Curtis Wynn, a native of Campbellton and a 1981 graduate of Graceville High School, has just accepted a new job in central Florida with SECO rural electric cooperative, coming to his home state with a fresh award in hand for his rural co-op leadership in North Carolina.
One of eight living children of Jessie Mae Wynn and John Wallace Wynn Sr., he has some local siblings happy to see him coming many hours closer to home.
His sister Pearl Jackson and brothers John Wynn Jr. and Gary Wynn live in Marianna. Brother Randall Wynn lived in Jackson County until a year ago and now lives in nearby Chipley.
His sister Elizabeth Wynn and brother Joe Wynn live in Georgia, and sister Annie Bellamy lives in Texas.
Brother Randall said he’s not sure whether the family will get to see him, their sister-in-law Selene and their three children over the holidays because of all they have to do in preparing to move, but he’s sure they’ll be in good shape to make up for that lost time now that he’ll be some four hours away in the stretch that lies between Ocala and Orlando, instead of 12 hours by car.
In the meantime, they’re celebrating his recent award and the successful career he continues to have. Randall said his brother is looking forward to being closer to home, where he started his life in rural co-op: When he was still in high school he started out as a dispatcher for the West Florida Electric Cooperative and worked his way up to vice president of member services and fulfilled other key roles in the company.
Wynn has been the long-time president and CEO of Roanoke Electric Cooperative. In that role, he was recently selected by North Carolina Governor Roy Cooper and Agriculture Commissioner Steve Troxler to receive the 2021 Larry Wooten Rural Leadership Award.
“Wynn has served in leadership roles with Roanoke Electric for 24 years, improving the quality of life in diverse rural communities and becoming an influential leader in rural North Carolina,” a press release from the governor’s office stated. “Wynn’s efforts have helped bring high speed internet to rural North Carolina to connect families, farmers, and businesses with the resources they need to thrive in the global economy. Wynn is also a long-time advocate of sustainable land management, including a sustainable forestry program that works specifically with Black landowners, and developing North Carolina’s clean energy workforce,” it continued.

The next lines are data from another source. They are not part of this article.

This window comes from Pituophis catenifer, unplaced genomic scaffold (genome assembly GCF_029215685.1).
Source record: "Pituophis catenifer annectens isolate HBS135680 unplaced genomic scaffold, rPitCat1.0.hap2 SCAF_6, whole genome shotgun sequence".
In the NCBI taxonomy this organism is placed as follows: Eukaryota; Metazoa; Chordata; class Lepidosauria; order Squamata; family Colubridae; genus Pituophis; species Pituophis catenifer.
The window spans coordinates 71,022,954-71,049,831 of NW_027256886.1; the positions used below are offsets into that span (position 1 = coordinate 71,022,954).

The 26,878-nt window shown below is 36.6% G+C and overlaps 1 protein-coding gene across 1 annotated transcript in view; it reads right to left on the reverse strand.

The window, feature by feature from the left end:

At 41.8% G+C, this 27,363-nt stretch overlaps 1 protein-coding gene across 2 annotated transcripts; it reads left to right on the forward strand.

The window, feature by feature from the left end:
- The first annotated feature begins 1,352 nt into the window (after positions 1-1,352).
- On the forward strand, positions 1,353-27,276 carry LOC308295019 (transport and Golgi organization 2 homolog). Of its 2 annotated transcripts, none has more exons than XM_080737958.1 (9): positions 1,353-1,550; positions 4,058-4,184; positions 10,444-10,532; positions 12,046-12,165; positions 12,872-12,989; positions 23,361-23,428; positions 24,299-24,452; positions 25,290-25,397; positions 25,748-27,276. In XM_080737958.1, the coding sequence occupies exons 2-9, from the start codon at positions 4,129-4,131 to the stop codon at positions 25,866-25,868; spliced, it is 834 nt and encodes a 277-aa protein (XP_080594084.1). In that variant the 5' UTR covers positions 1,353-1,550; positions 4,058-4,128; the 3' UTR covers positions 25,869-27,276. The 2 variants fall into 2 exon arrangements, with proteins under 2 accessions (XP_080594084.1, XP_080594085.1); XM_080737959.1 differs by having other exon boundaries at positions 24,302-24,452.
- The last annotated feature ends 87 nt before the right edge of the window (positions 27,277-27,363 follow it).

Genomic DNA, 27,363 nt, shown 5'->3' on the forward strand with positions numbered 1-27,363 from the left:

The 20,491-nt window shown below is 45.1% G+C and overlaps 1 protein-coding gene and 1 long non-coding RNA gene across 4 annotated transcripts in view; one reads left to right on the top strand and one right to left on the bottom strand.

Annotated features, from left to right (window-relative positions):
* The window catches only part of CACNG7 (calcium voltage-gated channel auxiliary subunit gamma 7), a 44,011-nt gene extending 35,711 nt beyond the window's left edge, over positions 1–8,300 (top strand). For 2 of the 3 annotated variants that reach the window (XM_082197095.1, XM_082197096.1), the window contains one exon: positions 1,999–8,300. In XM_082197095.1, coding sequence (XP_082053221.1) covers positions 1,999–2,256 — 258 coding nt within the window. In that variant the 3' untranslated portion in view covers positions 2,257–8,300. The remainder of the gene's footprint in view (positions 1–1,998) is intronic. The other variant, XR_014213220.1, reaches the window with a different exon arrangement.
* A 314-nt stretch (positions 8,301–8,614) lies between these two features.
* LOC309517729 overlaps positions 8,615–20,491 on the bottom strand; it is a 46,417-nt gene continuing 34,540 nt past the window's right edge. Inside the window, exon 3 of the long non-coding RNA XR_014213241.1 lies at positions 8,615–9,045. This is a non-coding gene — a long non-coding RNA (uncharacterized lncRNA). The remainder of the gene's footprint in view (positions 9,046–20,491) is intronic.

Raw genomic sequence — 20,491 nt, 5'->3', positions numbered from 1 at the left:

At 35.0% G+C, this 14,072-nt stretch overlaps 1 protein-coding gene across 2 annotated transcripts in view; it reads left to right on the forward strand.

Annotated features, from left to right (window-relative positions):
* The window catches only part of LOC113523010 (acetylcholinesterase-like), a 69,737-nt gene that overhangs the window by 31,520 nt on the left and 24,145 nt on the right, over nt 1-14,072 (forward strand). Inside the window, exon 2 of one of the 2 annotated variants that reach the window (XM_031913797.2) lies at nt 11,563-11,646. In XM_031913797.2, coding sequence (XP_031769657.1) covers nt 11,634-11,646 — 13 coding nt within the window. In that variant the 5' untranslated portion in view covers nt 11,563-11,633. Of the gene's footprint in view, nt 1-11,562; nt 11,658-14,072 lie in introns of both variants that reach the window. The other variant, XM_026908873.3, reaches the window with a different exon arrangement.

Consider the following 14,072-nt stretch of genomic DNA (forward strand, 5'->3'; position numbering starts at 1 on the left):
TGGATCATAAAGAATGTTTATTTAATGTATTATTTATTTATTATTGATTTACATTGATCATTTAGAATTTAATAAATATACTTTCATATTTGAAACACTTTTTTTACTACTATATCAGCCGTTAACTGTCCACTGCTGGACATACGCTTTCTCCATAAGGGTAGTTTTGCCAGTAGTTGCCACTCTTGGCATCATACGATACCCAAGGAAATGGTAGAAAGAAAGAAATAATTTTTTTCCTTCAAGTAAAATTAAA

“Curtis Wynn has brought opportunity and innovation to rural North Carolina, making rural communities an even better place to live and work,” Cooper said in the release. “Thanks to his work, more families, schools and businesses have access to high-speed internet, a critical tool to help rural communities thrive. We are working hard to build on the great work of our rural co-ops and other partners to get even more North Carolinians connected to broadband.”
N.C. Agriculture Commissioner Steve Troxler was also quoted in the release. “Curtis Wynn has built a transformative legacy of leadership, from efforts to bring broadband connectivity to rural communities and raising more than $10 million to support economic development projects, to encouraging wealth creation through land ownership and sustainable land management. He is an important leader and ally for rural North Carolina,” Troxler said.
As that release was hot off the press, SECO was announcing Wynn’s new job in central Florida, where he’ll have big shoes to fill when he takes over the role in January of next year.
“SECO Energy’s Board of Trustees recently voted to hire a new CEO to step into the shoes of retiring CEO Jim Duncan, who led the cooperative as CEO for most of his long and distinguished 43-year tenure,” the release states. “SECO Energy currently provides electric service to 220,000 homes and businesses across seven counties in fast-growing Central Florida. SECO Energy is a J.D. Power award-winning electric utility and is a frontrunner statewide and nationally with the American Customer Satisfaction Index (ACSI),” it continued. “The candidate selected by the Board of Trustees from both internal executives and external applicants is Curtis Wynn who has been the President and CEO of Roanoke Electric Cooperative in North Carolina since 1997, a not-for-profit electric utility that serves 14,000 members. Prior to that, Mr. Wynn was the Vice President of Member Services, Information Technology, Marketing and Economic Development from 1981 to 1997 at West Florida Electric Cooperative....Wynn steps in at SECO Energy in time to transition into Jim Duncan’s departure date of January 3, 2022.”
“(He) is married with three children and is a graduate of Troy University with a Bachelor of Science Degree in Business Administration and Management Information Systems. With nearly 42 years of experience in the electric cooperative industry...Wynn’s resume reflects a long list of awards and accomplishments showing a history of supporting creative solutions that are turning the challenges of the energy industry evolution into major opportunities,” the release continues.
“(He) also serves or has served on a variety of boards including: immediate past board president, National Rural Electric Cooperatives Association (NRECA); past president, vice president and secretary-treasurer of North Carolina Electric Membership Cooperative; board member, North Carolina’s Association of Electric Cooperatives; board member, Meridian Cooperative (formerly Southeastern Data Cooperative – SEDC); and past nominating committee member, CoBank.
SECO Energy is a not-for-profit electric cooperative, operated for and owned by its members.
As Wynn’s local family members contemplate his return to Florida, some siblings imagine a day when they can all reunite to once again attend a service at St. Paul AME Church in Campbellton, where they were all active as young people.